UN Rapporteur urges Dutch government to combat inequality

UN Special Rapporteur on Racism and Xenophobia, Tendayi Achiume, has called on the Dutch government to play a greater role in promoting racial equality and non-discrimination in the “political, economic, social, and cultural spheres” after her official visit to the Netherlands from 30 September to 7 October. The United Nations Human Rights Council appointed the Zambian woman as the new successor to Rapporteur Verene Shepherd.

In an official End of Mission Statement, the Special Rapporteur notes “concerns that the Government has not done enough to stand against explicit and subtle forms of intolerance and discrimination against racial, ethnic and religious minorities,” with emphasis on Islamophobic sentiments. While she commends Amsterdam and Rotterdam for investing in actions which foster an inclusive national identity, she emphasizes that “these efforts should be strengthened and the national government should show even greater leadership where these efforts are concerned.”

Specifically, she notes that “the highest levels of political office in the Netherlands do not reflect the racial and ethnic diversity of the Kingdom.” The UN Rapporteur writes of “grave concern about violence and harassment in public against women visibly displaying symbols of their Muslim religion, especially with the introduction of the Nikab ban.”

Achiume notes discrimination within the police force such as “profiling during traffic control, identity checks, preventive searches and border stops,” police misusing their power, “police brutality against anti-racism activists,” and “institutional racism within some police departments.” She reports that “Minority communities expressed fear, mistrust and frustration at being over-policed but under-served” and added that one 2017 survey found that Dutch Muslims have the lowest level of trust in the police compared to Muslims in other European countries. Achiume prescribes in part, “systematic anti-discrimination and intercultural sensitivity training…across all sectors of national authorities.”

The Special Rapporteur raises concerns over the implementation of laws and policies designed to protect refugees, pointing out increasingly high waiting times for refugee status determination and “an emphasis among officials on deterrence of asylum seekers and refugees, rather than on guaranteeing their protection.”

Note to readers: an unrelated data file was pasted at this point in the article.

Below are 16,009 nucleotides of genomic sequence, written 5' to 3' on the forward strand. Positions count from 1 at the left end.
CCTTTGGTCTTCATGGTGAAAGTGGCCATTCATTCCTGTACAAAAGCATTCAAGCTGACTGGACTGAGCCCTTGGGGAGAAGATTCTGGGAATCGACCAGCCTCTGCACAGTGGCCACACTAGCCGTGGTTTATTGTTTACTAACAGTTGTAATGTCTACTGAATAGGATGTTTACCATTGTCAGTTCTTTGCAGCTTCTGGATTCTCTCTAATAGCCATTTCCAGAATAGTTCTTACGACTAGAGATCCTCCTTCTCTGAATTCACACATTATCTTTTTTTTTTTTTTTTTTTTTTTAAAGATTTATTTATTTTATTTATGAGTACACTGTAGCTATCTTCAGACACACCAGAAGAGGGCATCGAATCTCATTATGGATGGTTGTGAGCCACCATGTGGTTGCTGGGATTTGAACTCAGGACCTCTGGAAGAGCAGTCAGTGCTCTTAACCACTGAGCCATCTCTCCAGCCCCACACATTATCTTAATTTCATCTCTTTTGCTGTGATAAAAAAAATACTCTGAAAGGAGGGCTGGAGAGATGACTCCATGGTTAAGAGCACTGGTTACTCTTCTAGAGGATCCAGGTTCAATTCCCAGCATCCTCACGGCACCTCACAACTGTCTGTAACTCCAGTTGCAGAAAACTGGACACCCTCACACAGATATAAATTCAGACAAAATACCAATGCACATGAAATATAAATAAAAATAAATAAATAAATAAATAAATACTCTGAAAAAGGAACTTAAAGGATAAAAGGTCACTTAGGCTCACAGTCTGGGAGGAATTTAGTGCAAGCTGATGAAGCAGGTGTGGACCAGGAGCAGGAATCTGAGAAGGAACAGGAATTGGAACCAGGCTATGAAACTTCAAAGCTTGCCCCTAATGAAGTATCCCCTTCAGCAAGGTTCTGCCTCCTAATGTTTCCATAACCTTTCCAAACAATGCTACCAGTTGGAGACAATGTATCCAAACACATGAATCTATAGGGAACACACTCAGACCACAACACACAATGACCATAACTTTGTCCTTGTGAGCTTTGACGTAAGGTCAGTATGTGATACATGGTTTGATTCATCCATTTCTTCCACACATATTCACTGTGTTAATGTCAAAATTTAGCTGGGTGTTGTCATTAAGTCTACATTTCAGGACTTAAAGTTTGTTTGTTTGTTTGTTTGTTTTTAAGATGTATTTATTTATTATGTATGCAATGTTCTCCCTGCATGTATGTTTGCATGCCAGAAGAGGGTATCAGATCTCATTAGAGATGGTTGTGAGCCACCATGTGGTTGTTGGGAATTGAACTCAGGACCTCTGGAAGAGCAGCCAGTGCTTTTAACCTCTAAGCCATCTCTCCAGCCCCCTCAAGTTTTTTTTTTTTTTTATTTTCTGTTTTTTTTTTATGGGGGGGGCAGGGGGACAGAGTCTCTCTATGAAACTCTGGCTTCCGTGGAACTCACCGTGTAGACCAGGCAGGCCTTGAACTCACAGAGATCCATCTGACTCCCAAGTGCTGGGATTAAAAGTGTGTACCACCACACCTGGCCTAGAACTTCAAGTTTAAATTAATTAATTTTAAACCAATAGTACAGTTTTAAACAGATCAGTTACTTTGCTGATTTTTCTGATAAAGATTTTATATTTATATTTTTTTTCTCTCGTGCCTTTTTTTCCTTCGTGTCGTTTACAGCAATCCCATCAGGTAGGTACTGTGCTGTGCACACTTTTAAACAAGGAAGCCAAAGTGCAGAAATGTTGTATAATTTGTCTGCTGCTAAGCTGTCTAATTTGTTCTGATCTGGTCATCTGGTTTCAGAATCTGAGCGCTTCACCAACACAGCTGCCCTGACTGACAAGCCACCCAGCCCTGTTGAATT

She calls attention to racist and antisemtic chants in the context of football, hate speech within public discourse, and emphasizes a need for education reform, saying “far more needs to be done to educate all Dutch people both about the histories of slavery and colonialism as histories of systematic racial subordination, including and especially of the peoples of former Dutch colonies, and those peoples enslaved and traded by the Dutch.”

The Special Rapporteur commends the recent decision to eliminate full blackface from the televised national Sinterklaas parade but writes that a genuine commitment to equality “requires national and municipal authorities to play their part in engaging with racial and ethnic minority communities.” NOS reports the Special Rapporteur’s call for continued government action in the context of Zwarte Piet is related to Prime Minister Rutte who “who has repeatedly said that he leaves the change of Zwarte Piet to society.”

The Special Rapporteur commends the recent decline in prison population and the Dutch government’s investment in “humane conditions of confinement” but urges research into the cause of overrepresentation of minorities incarcerated. She commends efforts at combatting labor market discrimination as well as discrimination within the housing sector. Achiume praises the government’s “admirable and forceful steps” toward the rights of LGBTI persons and prescribes continued government effort in these areas.

The Special Rapporteur calls the Netherlands’ famed commitment to inclusion “impressive” but cautions that, “The paradox in the Netherlands is that insistence that equality and tolerance already exist operates as a barrier to achieving this equality and tolerance in fact, because the insistence makes it difficult to mobilize the resources and action necessary to ensure equality, non-discrimination and inclusion for all.”

The Special Rapporteur stated she will release a detailed report to the 44th Human Rights Council session in July 2020.


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